If you don’t want to read the below, just understand I have no ill will towards James Andrews. We’ve never met and I’m sure he’s a bright, stand up guy. One thing we do know is he’s honest and transparent in his willingness to share his thoughts with his audience.
Via his wife’s blog, she mentions that James’ tweet had nothing to do with Fedex and was taken out of context, which makes understanding the platforms for which we use both as consumers as well as marketers all the more important to understand. For all intents and purposes he could have been talking about anywhere in the world…but one word caught him in a trap: immediacy.
The platform he was using to communicate his thoughts wasn’t built around “store & forward” like a daily blog post that can be read at leisure. Twitter is built around instant response and for that his defense doesn’t hold water. Using tools such as Twitter ensure you speak in concrete statements. James had 140 characters to convey his feelings to his syndicated audience and he did it ambiguously, giving them an opportunity to speculate and respond. That obviously isn’t a bad thing – igniting conversation is something I’m sure he’s tasked with daily.
The problem is when you say something both open ended and provocative, it practically begs for some kind of reaction. In the case of twitter, this reaction is in the form of a response. Sometimes that response is private, other times it’s sent en mass for the world to see. In James’ case, the latter proved catastrophic to his client-agency relationship.
But still, why did this story catch fire?
Well there’s a number of factors. There is a perverse masochistic empathy that comes from watching someone get PWNED by a client. Personally I cringe, but others like to watch a good train wreck. This was one of them waiting to happen.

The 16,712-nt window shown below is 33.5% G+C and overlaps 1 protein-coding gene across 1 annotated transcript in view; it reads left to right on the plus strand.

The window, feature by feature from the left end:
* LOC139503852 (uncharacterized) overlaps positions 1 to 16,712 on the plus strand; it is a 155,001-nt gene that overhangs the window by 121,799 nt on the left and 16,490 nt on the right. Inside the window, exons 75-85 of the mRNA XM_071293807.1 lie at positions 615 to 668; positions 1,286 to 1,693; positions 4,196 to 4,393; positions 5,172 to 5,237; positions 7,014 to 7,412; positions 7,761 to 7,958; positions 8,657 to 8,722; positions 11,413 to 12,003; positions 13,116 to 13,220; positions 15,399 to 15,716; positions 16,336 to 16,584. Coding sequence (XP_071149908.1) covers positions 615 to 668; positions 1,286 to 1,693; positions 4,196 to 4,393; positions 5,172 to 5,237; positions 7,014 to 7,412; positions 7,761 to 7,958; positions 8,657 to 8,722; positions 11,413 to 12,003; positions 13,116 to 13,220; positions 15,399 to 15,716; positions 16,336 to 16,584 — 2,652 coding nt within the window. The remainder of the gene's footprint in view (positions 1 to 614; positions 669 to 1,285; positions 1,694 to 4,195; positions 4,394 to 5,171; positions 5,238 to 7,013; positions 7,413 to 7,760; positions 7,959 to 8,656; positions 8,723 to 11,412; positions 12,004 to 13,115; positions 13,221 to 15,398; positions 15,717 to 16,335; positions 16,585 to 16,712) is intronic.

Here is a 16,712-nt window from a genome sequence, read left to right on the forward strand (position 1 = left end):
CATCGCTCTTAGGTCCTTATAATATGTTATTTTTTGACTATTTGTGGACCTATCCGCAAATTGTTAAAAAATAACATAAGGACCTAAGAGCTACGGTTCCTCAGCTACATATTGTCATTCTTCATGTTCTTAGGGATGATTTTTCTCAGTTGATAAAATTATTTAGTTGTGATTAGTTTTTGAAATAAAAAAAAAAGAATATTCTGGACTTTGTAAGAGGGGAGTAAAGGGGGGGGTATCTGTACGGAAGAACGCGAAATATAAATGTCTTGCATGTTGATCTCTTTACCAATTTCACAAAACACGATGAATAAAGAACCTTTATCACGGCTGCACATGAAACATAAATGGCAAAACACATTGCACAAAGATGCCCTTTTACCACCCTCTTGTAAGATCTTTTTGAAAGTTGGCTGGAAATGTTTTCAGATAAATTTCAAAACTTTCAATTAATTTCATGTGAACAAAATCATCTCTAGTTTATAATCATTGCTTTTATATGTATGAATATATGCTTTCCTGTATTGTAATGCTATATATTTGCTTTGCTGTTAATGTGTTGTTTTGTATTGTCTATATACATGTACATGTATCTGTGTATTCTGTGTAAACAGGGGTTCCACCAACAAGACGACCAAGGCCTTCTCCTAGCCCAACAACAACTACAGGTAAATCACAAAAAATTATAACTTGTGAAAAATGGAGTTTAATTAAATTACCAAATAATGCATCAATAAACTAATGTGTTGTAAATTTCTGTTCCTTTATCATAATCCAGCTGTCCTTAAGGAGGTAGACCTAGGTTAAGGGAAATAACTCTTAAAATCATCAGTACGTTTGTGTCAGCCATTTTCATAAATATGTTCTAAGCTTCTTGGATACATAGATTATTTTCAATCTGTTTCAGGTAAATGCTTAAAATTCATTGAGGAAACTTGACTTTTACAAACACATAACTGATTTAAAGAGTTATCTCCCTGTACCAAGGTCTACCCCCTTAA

We root for the underdog, but in this case when James maded the decision to use the handle “KeyInfluencer” on twitter, that set the precedent that there would be people who perceived him to be full of hubris and ego. To quote a friend, “If PR is supposed to be a selfless profession of constantly making your clients look, what kind of selfishness does it take to deem your online moniker as ‘KeyInfluencer?” 😉
But ultimately, there’s no handguides when it comes to using social media. There’s common sense (which unfortunately for James, slipped away from him for a moment) but no rules of engagement. We improvise as we evolve. This was a costly lesson and hopefully the client tongue lashing was enough to ensure it is never repeated.
That’s not to say that James shouldn’t back down from his statement. In fact if he felt strongly enough to mention that he thought Memphis was a far from desireable city for his tastes to live, he should stand by the statement. One of the things clients will have to get more accustom to is the divide between agency rep and consumer. We are all consumers, we all have opinions, even if they go agains the grain. The goal though is to take whatever those opinions are and learn from the insights they provide.